Indiana Hoosiers

Oklahoma Sooners

Kansas Jayhawks

Austin Peay Governors

I'm sure I can think of more, but these were just off of the top of my head.

I may be wrong, but...

Didn't the participants of the Boston Tea Party dress as Native Americans?

Didn't Tammany Hall follow this practice? Why am I thinking of the name Tammany Braves?

I just don't understand all this Tammany Hall-Stonemason-All Seeing Eye stuff US Founding Fathers were into.

Most Canadian Founding Fathers were just drunks! :flagcanada:

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From the old time story dept...(I have no idea if these are accurate or not)

The Reds supposedly changed their name to Red Legs during the McCarthy hearings in the 50's so they wouldn't be associated with communism. I won't swear by any of these it's just stuff I have heard over the years. Could be a good research project to give the kids.

That story is true. I remember seeing old film of the sports segment from a 1950's newscast, and I remember the anchor referring to the Cincinnati Red Stockings. At least, I think that it was Red Stockings. It may have been Red Legs, but I'm pretty sure that it was Red Stockings.

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From the old time story dept...(I have no idea if these are accurate or not)

The Reds supposedly changed their name to Red Legs during the McCarthy hearings in the 50's so they wouldn't be associated with communism. I won't swear by any of these it's just stuff I have heard over the years. Could be a good research project to give the kids.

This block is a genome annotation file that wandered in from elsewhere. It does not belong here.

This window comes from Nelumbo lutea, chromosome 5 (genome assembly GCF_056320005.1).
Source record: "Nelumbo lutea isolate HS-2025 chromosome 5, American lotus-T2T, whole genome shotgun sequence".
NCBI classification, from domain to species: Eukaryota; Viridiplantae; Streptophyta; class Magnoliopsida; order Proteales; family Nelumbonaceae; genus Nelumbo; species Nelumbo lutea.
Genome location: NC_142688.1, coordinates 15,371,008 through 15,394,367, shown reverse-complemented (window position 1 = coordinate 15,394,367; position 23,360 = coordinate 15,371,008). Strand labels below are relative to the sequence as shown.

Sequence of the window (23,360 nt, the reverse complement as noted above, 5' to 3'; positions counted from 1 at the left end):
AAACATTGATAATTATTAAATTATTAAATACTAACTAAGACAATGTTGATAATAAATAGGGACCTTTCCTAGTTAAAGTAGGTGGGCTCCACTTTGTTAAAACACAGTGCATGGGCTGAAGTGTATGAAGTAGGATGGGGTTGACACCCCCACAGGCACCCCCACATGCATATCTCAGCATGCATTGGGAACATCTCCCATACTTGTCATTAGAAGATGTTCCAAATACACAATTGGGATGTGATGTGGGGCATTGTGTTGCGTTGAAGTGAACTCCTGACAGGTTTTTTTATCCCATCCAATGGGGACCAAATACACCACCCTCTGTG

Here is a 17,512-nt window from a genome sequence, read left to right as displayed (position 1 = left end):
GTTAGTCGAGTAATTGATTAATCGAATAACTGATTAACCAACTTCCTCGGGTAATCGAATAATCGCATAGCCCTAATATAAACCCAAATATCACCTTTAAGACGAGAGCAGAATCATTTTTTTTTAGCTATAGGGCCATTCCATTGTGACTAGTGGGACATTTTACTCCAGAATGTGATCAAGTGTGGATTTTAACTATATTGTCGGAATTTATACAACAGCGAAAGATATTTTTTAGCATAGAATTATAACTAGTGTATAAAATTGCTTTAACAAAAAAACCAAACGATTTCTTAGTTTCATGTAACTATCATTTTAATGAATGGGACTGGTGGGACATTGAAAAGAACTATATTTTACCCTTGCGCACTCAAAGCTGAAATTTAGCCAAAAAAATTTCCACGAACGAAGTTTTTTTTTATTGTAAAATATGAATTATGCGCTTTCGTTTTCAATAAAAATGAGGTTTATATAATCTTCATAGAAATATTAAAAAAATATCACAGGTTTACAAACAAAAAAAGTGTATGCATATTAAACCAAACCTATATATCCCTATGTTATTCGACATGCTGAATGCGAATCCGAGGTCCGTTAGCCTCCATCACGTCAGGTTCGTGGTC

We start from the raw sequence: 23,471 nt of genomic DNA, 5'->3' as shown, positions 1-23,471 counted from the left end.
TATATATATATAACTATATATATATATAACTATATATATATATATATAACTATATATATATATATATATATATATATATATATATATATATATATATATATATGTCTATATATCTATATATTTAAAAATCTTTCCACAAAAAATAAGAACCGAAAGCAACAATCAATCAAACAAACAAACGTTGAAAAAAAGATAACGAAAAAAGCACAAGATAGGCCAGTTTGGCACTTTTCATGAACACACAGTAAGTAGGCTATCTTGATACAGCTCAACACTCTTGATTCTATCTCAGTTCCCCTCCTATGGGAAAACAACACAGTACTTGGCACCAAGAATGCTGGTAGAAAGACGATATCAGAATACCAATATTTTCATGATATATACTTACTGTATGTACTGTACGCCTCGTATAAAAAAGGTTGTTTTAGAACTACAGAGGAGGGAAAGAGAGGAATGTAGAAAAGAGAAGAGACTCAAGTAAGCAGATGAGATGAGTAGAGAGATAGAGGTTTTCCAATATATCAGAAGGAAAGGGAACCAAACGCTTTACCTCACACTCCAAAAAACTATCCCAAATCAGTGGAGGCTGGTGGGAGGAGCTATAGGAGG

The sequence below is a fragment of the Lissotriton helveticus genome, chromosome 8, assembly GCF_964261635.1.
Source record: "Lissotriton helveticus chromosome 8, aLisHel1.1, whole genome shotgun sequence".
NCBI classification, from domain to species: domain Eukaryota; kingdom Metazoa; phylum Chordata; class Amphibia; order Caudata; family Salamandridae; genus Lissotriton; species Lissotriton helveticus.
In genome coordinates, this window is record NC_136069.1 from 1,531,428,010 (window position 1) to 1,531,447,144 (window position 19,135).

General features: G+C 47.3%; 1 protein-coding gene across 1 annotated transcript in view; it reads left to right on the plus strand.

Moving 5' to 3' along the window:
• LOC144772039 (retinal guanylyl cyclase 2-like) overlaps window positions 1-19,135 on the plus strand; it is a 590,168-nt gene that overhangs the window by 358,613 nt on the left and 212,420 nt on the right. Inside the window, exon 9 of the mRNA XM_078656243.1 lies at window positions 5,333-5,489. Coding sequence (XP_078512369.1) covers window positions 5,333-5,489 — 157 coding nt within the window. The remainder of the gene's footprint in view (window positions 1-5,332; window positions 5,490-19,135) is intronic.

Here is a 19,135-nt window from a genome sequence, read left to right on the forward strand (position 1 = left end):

That story is true. I remember seeing old film of the sports segment from a 1950's newscast, and I remember the anchor referring to the Cincinnati Red Stockings. At least, I think that it was Red Stockings. It may have been Red Legs, but I'm pretty sure that it was Red Stockings.

I believe the first few Cincinnati Reds teams went by the Red Stockings (back in the day when they created the first pro team), only to switch to the Reds a few years later, and then to switch to the Redlegs in the 50's. I'm guessing they were glad to shake the nickname, because right after they dropped it, they fired their GM, and the following year, they won their first pennant (1961) since 1940.

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If you're teaching up through the Civil War, give them something about the Civil War! :D

The Columbus Blue Jackets are so named because that was the place where a great deal of the Federal Army's uniforms were manufactured. A couple of their logos prominantly feature the Uniform of the Federal Army:

CBJ_43.gif